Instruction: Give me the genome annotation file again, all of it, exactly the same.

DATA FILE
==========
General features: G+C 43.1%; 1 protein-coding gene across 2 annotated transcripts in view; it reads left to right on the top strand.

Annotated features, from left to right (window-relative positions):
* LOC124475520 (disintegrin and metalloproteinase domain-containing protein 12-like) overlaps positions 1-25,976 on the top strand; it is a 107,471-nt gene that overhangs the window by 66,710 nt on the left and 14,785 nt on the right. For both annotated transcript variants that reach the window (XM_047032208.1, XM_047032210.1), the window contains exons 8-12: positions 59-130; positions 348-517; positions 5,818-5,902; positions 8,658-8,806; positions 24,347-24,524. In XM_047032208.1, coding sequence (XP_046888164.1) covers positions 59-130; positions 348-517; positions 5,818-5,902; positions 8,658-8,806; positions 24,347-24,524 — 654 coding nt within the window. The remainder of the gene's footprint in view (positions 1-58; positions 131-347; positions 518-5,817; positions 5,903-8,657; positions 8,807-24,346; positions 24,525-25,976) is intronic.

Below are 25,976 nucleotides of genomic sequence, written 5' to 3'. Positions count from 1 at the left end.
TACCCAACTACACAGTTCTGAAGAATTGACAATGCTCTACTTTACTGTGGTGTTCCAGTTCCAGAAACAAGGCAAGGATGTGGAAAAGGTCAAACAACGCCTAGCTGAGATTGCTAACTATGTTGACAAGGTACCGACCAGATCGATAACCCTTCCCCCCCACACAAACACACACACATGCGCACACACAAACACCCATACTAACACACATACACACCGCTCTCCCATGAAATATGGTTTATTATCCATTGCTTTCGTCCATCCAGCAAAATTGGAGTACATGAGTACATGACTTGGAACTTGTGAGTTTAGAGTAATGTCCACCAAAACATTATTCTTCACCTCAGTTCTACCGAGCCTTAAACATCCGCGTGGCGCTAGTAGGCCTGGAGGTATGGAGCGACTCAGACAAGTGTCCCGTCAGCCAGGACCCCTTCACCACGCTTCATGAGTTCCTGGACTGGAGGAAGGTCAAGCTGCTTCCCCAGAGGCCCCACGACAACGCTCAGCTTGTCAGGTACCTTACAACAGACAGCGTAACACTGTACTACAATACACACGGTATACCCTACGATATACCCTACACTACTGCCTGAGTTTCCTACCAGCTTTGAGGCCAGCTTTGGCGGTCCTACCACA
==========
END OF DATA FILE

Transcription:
General features: G+C 43.1%; 1 protein-coding gene across 2 annotated transcripts in view; it reads left to right on the top strand.

Annotated features, from left to right (window-relative positions):
* LOC124475520 (disintegrin and metalloproteinase domain-containing protein 12-like) overlaps positions 1-25,976 on the top strand; it is a 107,471-nt gene that overhangs the window by 66,710 nt on the left and 14,785 nt on the right. For both annotated transcript variants that reach the window (XM_047032208.1, XM_047032210.1), the window contains exons 8-12: positions 59-130; positions 348-517; positions 5,818-5,902; positions 8,658-8,806; positions 24,347-24,524. In XM_047032208.1, coding sequence (XP_046888164.1) covers positions 59-130; positions 348-517; positions 5,818-5,902; positions 8,658-8,806; positions 24,347-24,524 — 654 coding nt within the window. The remainder of the gene's footprint in view (positions 1-58; positions 131-347; positions 518-5,817; positions 5,903-8,657; positions 8,807-24,346; positions 24,525-25,976) is intronic.

Below are 25,976 nucleotides of genomic sequence, written 5' to 3'. Positions count from 1 at the left end.
TACCCAACTACACAGTTCTGAAGAATTGACAATGCTCTACTTTACTGTGGTGTTCCAGTTCCAGAAACAAGGCAAGGATGTGGAAAAGGTCAAACAACGCCTAGCTGAGATTGCTAACTATGTTGACAAGGTACCGACCAGATCGATAACCCTTCCCCCCCACACAAACACACACACATGCGCACACACAAACACCCATACTAACACACATACACACCGCTCTCCCATGAAATATGGTTTATTATCCATTGCTTTCGTCCATCCAGCAAAATTGGAGTACATGAGTACATGACTTGGAACTTGTGAGTTTAGAGTAATGTCCACCAAAACATTATTCTTCACCTCAGTTCTACCGAGCCTTAAACATCCGCGTGGCGCTAGTAGGCCTGGAGGTATGGAGCGACTCAGACAAGTGTCCCGTCAGCCAGGACCCCTTCACCACGCTTCATGAGTTCCTGGACTGGAGGAAGGTCAAGCTGCTTCCCCAGAGGCCCCACGACAACGCTCAGCTTGTCAGGTACCTTACAACAGACAGCGTAACACTGTACTACAATACACACGGTATACCCTACGATATACCCTACACTACTGCCTGAGTTTCCTACCAGCTTTGAGGCCAGCTTTGGCGGTCCTACCACA